Can Agroforestry Save the Food System? | Civil Eats

Can Farming With Trees Save the Food System?

Unprecedented funding is flowing into a broad range of agroforestry practices, which can pull carbon out of the atmosphere and build farm resilience as the climate changes.

Farmer Tim Crowhill Sauder with a cow on his land. (Illustration by Nhatt Nichols)

This article was produced in partnership with Edible Communities; a version of this article will appear in future issues of local Edible magazines.

Fiddle Creek Dairy sits at the top of one of the endless rolling hills in Lancaster County, Pennsylvania. On the first day of spring, farmer Tim Crowhill Sauder looks from his sloped pastures out over the open fields that extend in every direction. A bright red barn interrupts the long horizon. An Amish farmer rides a plow behind a team of horses. It’s a bucolic picture that belies the landscape’s natural state.

“This was the great Eastern Woodlands,” says Sauder. “It wants to be a forest here.”

Centuries ago, Sauder’s Anabaptist ancestors arrived and, instead of learning from and alongside the Native peoples who had already developed techniques to farm within the forest, took the land and cleared the trees to grow crops and graze livestock. Now, Sauder sees its next chapter as both practical action and penance.

“I do it for the sake of my children’s future and for the sins of my ancestors,” he says, of the 3,500 young hybrid willow, honey locust, mulberry, chestnut, and persimmon trees that are now maturing slowly in neat rows across 30 acres of pastures.

Sauder’s system—where his cows will soon graze among trees instead of in fully open pastures—is called silvopasture. And it’s one of several practices that fall under a broader agricultural approach called agroforestry, or farming with trees.

Agroforestry includes planting trees and bushes in strips to prevent soil erosion and provide habitat for wildlife, along streams to stop nutrient pollution, or between rows of corn. These practices, long part of Indigenous farming, are taking root all across the country.

Farmers can plant trees and bushes in strips to prevent soil erosion and provide habitat for wildlife (windbreaks and hedgerows), along streams to stop nutrient pollution (riparian buffers), or between rows of corn (alley cropping). These practices are taking root all across the country.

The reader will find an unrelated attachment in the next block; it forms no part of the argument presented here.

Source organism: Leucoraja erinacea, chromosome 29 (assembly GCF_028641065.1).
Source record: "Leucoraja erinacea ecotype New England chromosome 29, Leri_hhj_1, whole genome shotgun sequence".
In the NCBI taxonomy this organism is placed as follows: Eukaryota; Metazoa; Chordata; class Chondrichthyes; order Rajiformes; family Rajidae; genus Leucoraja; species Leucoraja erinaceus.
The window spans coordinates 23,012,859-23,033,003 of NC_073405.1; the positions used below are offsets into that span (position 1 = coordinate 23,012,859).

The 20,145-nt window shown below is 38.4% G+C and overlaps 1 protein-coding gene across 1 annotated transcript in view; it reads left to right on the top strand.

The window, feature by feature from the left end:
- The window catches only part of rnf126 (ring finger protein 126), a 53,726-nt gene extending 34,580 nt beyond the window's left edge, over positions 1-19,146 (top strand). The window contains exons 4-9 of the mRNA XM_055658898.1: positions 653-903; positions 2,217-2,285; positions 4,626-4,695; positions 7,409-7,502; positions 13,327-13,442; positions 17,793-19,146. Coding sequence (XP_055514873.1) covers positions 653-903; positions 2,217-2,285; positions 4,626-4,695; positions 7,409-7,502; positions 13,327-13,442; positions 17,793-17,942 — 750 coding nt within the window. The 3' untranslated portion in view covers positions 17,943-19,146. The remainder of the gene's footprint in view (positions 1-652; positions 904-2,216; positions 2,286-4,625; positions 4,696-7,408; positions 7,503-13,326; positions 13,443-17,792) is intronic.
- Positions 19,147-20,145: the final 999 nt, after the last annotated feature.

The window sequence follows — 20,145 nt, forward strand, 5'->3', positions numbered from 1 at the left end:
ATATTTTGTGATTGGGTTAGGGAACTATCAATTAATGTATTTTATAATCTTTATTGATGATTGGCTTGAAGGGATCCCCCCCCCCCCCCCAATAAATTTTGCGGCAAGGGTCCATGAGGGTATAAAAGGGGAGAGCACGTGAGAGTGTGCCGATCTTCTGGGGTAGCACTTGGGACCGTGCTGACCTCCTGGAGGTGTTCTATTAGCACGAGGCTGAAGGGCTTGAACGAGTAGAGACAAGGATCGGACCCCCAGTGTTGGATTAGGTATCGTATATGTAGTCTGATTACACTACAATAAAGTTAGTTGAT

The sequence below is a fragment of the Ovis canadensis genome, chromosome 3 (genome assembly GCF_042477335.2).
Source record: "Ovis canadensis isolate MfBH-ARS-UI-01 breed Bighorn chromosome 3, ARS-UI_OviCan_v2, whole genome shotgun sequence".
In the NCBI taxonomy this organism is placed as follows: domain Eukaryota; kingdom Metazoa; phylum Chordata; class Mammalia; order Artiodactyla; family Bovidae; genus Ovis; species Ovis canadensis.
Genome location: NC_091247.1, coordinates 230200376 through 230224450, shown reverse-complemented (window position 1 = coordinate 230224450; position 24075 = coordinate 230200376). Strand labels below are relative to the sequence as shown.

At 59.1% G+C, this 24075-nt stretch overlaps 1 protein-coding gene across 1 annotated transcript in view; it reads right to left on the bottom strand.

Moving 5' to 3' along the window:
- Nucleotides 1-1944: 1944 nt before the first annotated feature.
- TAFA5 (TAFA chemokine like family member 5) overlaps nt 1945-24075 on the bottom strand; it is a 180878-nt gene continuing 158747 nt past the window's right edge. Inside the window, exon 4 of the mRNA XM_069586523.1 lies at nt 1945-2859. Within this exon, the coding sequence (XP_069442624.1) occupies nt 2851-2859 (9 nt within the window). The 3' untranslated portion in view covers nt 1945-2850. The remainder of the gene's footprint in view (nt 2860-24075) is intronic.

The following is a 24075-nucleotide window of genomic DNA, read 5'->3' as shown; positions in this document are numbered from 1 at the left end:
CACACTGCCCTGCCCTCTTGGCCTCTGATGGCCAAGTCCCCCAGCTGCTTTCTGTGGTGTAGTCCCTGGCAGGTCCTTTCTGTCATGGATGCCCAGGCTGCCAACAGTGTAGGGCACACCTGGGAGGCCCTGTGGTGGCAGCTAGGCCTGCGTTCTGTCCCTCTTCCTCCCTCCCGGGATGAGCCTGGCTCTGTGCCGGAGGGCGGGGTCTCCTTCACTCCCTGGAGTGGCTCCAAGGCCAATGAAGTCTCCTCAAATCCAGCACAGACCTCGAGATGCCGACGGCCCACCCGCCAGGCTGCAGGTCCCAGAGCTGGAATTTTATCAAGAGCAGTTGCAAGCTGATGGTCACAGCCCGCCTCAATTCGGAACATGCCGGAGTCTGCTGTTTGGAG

In California, Rebekka and Nathanael Siemens graze sheep in their 2,000-tree almond orchard. On 18 acres in Wisconsin, the Midwest’s leading agroforestry nonprofit, the Savanna Institute, is growing chestnut, elderberry, black currant, and black walnut trees between rows of organic soybeans.

Whatever the approach, more abundant plant life that stays put year after year—i.e., perennials—lead to healthier ecosystems that support biodiversity and store carbon. Indigenous cultures around the world, including Native American tribes, have long practiced various forms of agroforestry. And, as researchers, policymakers, and governments look for effective ways to reduce greenhouse gas emissions and build climate resilience on farms to secure the food supply, agroforestry is approaching a renaissance.

Funding Agroforestry as a Climate Solution

Project Drawdown ranks silvopasture and alley cropping among its top 20 climate solutions. In the latest round of reports published by the U.N.’s Intergovernmental Panel on Climate Change (IPCC), the world’s top climate experts concluded that practices that store carbon dioxide are now critical to meeting climate goals. They found that scaling up agroforestry could make a meaningful contribution to carbon removal while also helping farms adapt to climate risks.

“Farmers are stewards of photosynthesis, one of our oldest and best technologies for getting carbon out of the atmosphere,” Keefe Keeley told policymakers, government officials, and CEOs at the U.S. Department of Agriculture’s (USDA) biggest annual gathering this year.

Keeley, the executive director of the Savanna Institute, was invited to speak to highlight the USDA’s Climate-Smart Commodities program. The agency awarded $3.1 billion in two rounds of grants last fall, including $153 million to projects focused specifically on agroforestry. (Additional broader projects also include elements of agroforestry.)

The Savanna Institute is one of many organizations involved in a $60 million effort coordinated by The Nature Conservancy across 29 states. In the Southeast, Tuskegee University is leading two projects intended to help underserved farmers transition to agroforestry practices and to grow markets for their products. The Adirondack North Country Association will help women-owned farms measure the benefits of riparian buffers and cropland reforestation in New York, while Caribbean Regenerative Community Development will work with small coffee farms in Puerto Rico.

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An illustration of a silvopasture operation, with a cow grazing among trees. The illustration is captioned,

In recent months, the USDA started distributing funds from the Inflation Reduction Act designated for climate-smart agriculture—including agroforestry practices. Then, in late March, Congresswoman Chellie Pingree (D-Maine) and Senator Martin Heinrich (D-New Mexico) reintroduced the Agriculture Resilience Act. If included in the next farm bill, it would direct the USDA to establish three new regional agroforestry centers. As lawmakers prepare to write the 2023 Farm Bill, many are looking to continue to expand funding for climate-smart practices.

“When we did a pre-survey of farmers across the region, agroforestry was the No. 1 thing they were interested in doing. And the No. 1 practice they were interested in is silvopasture,” says Hannah Smith-Brubaker, executive director of Pasa Sustainable Agriculture, an organization that supports Mid-Atlantic farmers.

Pasa received a $50 million Climate-Smart Commodities grant to implement and expand agroforestry and other soil health practices on 2,000 small- and mid-size farms along the Eastern Seaboard, from Maine to South Carolina. Through a network of partner organizations, it will subsidize the cost of tree planting and offer technical support.